A projector small enough to be incorporated in a cellphone should be on the market next year.
The device, from Ecole Polytechnique Federale de Lausanne (EPFL) spin-off Lemoptix, has a projection head just one centimeter cubed and a total size smaller than a credit card.
It can be integrated in a laptop, cellphone, or even an MP3 reader, say its creators. It needs 30 percent less current than matrix- or LED-based projectors.
The size of the image can be adjusted by modifying the distance between the beamer and the projection surface, with the resulting image remaining clear, says Lemoptix. It works at a minimum distance of 50 centimeters, and enables the projection of images onto a surface equivalent to a 15-inch screen.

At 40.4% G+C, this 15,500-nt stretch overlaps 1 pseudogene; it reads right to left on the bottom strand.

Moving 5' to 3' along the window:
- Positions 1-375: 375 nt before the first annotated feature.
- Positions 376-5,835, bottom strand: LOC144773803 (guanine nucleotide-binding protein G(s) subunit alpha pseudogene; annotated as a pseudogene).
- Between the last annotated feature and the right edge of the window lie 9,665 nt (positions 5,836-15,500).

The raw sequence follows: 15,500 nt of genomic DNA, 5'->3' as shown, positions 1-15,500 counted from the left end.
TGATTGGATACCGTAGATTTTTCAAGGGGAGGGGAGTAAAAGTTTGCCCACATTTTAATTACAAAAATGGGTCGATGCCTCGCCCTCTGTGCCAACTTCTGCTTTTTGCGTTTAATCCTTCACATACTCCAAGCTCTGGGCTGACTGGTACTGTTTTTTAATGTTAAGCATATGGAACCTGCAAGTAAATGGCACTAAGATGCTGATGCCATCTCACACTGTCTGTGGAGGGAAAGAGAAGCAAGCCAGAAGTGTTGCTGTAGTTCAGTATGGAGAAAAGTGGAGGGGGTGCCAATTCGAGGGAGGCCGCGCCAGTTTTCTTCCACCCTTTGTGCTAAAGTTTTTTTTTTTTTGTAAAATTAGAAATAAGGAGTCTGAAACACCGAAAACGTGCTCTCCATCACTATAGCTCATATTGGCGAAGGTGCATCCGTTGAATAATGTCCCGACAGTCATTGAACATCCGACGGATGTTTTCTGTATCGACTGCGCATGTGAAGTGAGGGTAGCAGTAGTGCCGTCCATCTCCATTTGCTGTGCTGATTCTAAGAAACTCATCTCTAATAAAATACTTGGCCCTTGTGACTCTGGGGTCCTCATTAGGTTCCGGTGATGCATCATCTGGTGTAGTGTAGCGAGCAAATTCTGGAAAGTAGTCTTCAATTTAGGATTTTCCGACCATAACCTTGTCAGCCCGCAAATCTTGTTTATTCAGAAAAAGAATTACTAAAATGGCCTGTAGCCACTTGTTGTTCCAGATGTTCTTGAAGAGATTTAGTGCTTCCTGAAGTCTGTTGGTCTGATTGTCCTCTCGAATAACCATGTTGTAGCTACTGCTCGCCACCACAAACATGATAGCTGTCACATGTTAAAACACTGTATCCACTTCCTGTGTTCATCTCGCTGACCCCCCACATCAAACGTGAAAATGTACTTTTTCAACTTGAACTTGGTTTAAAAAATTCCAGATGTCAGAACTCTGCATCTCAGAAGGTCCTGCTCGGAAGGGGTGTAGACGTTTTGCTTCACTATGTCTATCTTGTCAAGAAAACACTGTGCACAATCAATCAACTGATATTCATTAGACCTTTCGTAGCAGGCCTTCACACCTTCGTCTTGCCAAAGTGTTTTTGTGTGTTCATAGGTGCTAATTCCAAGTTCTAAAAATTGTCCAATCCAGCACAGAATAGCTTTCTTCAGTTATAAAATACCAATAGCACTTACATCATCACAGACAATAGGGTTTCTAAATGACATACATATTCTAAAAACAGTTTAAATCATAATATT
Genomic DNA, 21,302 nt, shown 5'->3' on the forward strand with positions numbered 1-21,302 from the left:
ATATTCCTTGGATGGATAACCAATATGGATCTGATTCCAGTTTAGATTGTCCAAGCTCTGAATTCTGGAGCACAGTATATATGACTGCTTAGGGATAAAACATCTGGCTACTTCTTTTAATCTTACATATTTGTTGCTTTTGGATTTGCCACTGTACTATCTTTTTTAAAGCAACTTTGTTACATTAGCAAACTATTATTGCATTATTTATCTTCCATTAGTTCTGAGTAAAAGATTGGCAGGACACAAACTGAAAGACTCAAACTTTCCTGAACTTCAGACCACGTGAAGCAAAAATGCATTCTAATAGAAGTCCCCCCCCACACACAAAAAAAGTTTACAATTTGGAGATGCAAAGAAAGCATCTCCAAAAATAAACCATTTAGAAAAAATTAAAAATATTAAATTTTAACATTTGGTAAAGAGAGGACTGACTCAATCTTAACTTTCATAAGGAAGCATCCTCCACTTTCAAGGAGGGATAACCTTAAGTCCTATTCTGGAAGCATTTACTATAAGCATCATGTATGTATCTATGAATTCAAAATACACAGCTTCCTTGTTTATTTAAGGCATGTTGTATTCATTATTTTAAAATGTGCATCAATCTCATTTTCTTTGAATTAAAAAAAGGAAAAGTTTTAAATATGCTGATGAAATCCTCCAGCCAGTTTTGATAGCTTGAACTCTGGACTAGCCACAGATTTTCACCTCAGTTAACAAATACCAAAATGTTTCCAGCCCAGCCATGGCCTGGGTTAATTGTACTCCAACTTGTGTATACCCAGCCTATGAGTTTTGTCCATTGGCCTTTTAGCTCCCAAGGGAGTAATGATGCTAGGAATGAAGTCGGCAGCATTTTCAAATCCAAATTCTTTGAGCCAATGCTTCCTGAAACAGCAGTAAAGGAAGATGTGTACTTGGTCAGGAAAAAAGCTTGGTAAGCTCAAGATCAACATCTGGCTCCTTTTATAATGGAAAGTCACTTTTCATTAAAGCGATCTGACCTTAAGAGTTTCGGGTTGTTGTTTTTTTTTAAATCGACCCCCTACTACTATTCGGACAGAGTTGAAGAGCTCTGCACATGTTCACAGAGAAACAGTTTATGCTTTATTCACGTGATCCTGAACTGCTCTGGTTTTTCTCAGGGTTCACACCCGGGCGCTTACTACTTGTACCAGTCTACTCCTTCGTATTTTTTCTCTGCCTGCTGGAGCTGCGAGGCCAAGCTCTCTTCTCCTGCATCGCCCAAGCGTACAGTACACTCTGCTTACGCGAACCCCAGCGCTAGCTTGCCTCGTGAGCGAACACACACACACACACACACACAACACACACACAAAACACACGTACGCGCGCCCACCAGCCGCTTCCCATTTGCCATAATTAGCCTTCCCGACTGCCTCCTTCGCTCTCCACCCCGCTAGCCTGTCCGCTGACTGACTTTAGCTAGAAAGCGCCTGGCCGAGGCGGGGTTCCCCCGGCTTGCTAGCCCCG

“This micro-projector functions using tiny mirrors of less than a millimeter’s thickness. Positioned on a silicon (wafer) disc, they reflect red, blue and green laser beams,” says EPFL research director Maher Kayal.
It oscillates so quickly that the beam can scan a surface up to 20,000 times a second, and has been able to generate a color image in VGA resolution (640 x 480px).
“The micro-components used can be manufactured in thousands, even tens of thousands, at low cost,” says Nicolas Abelé, Lemoptix technical director.
The initial applications are likely to be industrial. For example, it could be used by automobile manufacturers to project information such as speed and location directly onto the windshield.
Medical technology companies have already shown an interest, as the technology could be used to beam information related to an operation directly onto the patient, without the surgeon needing to look at a screen.